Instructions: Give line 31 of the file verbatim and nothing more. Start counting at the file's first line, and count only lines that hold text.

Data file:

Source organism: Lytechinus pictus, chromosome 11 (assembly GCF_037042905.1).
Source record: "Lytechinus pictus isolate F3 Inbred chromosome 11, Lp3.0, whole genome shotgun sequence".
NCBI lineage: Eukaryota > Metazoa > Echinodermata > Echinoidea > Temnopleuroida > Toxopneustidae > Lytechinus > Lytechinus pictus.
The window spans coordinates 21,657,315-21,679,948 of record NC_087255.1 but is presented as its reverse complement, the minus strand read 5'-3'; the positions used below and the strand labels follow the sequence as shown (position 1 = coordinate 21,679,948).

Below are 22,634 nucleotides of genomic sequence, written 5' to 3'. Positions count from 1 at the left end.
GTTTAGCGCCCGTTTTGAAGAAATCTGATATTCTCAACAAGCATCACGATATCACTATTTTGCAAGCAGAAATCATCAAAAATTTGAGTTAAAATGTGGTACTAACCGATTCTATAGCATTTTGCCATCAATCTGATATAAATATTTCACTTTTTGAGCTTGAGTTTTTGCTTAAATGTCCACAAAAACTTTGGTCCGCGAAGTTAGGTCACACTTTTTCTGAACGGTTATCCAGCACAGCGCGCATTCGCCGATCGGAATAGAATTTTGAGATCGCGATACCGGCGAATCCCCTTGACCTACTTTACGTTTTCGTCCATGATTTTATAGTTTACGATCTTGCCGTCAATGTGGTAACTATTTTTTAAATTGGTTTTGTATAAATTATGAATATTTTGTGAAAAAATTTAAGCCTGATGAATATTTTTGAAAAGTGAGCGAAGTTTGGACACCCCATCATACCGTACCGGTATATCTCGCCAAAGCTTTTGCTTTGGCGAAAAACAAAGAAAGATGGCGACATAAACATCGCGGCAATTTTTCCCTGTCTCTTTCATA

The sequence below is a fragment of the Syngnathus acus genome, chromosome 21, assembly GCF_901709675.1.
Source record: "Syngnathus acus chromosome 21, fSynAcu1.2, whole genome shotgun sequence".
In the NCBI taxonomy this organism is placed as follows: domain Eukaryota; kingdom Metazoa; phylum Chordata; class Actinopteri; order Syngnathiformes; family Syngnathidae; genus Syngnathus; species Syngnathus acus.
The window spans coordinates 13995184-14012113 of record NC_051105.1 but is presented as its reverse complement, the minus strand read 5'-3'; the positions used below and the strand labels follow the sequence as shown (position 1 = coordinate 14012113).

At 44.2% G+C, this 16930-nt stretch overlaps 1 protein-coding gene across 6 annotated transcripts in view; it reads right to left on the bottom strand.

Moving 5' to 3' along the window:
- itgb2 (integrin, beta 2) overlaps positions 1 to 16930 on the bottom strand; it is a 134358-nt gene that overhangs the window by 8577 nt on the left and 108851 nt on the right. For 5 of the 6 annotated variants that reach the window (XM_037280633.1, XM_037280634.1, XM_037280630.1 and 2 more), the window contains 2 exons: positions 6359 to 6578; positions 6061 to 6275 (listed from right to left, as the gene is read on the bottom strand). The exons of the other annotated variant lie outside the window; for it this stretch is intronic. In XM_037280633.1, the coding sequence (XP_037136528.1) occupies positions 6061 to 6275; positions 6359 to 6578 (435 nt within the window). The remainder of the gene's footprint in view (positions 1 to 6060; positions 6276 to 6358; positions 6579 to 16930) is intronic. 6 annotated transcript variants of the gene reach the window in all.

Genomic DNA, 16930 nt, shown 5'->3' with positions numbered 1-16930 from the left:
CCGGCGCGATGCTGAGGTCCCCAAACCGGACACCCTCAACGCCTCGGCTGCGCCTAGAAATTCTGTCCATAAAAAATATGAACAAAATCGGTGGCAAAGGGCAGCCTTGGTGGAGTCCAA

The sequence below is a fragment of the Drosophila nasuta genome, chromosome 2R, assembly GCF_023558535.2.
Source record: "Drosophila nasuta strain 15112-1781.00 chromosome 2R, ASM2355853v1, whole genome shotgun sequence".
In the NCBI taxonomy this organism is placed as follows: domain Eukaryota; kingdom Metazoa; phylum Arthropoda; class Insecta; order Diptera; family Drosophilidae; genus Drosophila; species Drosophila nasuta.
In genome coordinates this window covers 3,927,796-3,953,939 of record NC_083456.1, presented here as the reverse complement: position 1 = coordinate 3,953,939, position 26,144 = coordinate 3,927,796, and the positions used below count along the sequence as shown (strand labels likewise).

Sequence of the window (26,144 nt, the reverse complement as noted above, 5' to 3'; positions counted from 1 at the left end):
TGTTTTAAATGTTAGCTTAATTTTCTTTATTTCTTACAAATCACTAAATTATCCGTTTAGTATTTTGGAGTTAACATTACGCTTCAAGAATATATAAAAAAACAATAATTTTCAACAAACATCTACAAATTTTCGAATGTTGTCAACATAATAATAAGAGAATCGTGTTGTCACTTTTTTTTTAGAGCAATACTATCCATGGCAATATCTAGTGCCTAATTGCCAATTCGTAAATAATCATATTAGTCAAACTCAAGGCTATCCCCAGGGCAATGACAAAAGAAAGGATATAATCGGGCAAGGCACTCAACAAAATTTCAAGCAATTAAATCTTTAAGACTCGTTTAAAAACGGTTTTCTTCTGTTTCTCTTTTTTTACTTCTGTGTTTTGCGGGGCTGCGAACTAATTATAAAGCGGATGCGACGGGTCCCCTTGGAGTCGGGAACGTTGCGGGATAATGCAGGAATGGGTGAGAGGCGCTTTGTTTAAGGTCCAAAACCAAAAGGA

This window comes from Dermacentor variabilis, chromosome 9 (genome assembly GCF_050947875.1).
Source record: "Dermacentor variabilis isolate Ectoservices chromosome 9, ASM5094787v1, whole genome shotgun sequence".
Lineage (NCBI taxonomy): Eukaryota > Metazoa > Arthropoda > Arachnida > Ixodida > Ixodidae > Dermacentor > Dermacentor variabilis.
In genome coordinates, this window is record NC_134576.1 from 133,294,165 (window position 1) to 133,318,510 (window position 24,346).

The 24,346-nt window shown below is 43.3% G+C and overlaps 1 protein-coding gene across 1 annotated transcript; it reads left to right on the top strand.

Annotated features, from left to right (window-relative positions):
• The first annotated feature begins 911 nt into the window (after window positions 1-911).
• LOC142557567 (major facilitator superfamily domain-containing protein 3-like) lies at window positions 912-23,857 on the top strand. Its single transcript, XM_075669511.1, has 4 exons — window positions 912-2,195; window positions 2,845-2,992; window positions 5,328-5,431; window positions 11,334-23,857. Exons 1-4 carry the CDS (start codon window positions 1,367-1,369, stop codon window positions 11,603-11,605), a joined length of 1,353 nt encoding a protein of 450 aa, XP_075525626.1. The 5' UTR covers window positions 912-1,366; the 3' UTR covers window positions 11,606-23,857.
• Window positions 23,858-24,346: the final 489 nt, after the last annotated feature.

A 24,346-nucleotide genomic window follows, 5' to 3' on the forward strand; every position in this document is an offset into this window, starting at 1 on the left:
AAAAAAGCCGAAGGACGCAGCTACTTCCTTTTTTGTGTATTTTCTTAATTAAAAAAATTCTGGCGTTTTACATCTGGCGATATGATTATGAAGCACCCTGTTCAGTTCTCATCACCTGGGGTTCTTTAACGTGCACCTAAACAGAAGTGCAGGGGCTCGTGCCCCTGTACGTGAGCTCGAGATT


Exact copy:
A 24,346-nucleotide genomic window follows, 5' to 3' on the forward strand; every position in this document is an offset into this window, starting at 1 on the left: